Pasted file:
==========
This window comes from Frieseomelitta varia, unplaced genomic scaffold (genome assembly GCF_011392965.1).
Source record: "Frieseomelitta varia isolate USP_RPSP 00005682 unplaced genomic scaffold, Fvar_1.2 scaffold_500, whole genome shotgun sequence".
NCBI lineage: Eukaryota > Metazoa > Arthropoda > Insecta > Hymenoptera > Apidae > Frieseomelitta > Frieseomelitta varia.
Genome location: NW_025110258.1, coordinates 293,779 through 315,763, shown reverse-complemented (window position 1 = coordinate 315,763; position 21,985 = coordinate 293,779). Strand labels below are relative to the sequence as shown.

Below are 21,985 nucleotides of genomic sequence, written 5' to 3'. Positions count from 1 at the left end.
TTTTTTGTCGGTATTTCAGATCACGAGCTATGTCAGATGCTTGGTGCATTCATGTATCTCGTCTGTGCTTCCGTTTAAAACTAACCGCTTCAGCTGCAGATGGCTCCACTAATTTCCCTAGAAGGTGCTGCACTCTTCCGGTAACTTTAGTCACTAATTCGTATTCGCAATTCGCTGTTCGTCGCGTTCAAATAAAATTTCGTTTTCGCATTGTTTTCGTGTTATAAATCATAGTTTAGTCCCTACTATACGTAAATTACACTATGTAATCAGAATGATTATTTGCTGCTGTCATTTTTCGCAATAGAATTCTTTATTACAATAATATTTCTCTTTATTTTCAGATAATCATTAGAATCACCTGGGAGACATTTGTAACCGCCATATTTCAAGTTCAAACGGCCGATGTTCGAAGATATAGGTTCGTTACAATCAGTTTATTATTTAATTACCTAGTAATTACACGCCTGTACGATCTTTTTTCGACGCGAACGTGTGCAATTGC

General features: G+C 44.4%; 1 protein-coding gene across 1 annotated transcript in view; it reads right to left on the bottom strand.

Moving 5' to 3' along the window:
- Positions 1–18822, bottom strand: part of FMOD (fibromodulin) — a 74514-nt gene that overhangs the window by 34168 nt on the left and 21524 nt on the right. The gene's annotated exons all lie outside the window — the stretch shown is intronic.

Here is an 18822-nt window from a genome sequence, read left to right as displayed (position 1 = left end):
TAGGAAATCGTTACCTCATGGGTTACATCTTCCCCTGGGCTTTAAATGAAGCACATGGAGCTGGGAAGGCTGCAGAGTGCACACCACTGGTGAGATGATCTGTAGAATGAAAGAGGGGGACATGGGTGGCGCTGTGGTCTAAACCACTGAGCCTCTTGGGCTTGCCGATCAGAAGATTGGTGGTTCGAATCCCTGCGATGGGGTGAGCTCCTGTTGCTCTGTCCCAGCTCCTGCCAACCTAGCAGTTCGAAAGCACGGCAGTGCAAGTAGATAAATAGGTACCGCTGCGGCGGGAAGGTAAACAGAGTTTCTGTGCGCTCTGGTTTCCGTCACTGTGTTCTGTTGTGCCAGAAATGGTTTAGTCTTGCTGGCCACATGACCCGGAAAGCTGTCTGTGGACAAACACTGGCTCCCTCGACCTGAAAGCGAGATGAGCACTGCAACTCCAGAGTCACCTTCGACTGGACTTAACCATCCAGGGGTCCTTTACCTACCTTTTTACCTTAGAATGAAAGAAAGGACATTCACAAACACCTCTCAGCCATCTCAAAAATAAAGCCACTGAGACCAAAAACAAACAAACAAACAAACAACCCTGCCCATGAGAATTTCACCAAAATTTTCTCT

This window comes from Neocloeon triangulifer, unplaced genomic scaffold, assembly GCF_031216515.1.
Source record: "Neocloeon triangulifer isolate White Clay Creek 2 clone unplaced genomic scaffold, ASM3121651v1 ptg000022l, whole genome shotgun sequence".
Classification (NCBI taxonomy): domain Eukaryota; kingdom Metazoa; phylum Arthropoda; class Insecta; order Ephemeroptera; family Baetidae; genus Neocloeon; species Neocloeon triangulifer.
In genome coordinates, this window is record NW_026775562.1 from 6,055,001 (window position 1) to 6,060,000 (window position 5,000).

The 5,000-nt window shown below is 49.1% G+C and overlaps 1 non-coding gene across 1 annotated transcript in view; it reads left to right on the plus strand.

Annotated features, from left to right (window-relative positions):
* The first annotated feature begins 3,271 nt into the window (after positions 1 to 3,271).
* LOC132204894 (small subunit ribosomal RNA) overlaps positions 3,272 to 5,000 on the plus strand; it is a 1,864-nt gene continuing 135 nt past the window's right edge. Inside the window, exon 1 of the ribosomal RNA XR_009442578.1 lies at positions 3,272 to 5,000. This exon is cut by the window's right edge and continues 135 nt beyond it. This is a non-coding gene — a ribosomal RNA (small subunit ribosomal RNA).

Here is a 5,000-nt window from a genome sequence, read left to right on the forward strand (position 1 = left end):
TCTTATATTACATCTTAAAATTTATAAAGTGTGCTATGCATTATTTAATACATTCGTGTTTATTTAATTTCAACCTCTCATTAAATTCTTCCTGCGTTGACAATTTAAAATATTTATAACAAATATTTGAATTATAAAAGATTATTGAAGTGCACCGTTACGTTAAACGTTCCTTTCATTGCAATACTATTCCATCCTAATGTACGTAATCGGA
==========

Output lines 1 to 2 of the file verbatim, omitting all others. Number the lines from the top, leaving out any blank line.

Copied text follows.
This window comes from Frieseomelitta varia, unplaced genomic scaffold (genome assembly GCF_011392965.1).
Source record: "Frieseomelitta varia isolate USP_RPSP 00005682 unplaced genomic scaffold, Fvar_1.2 scaffold_500, whole genome shotgun sequence".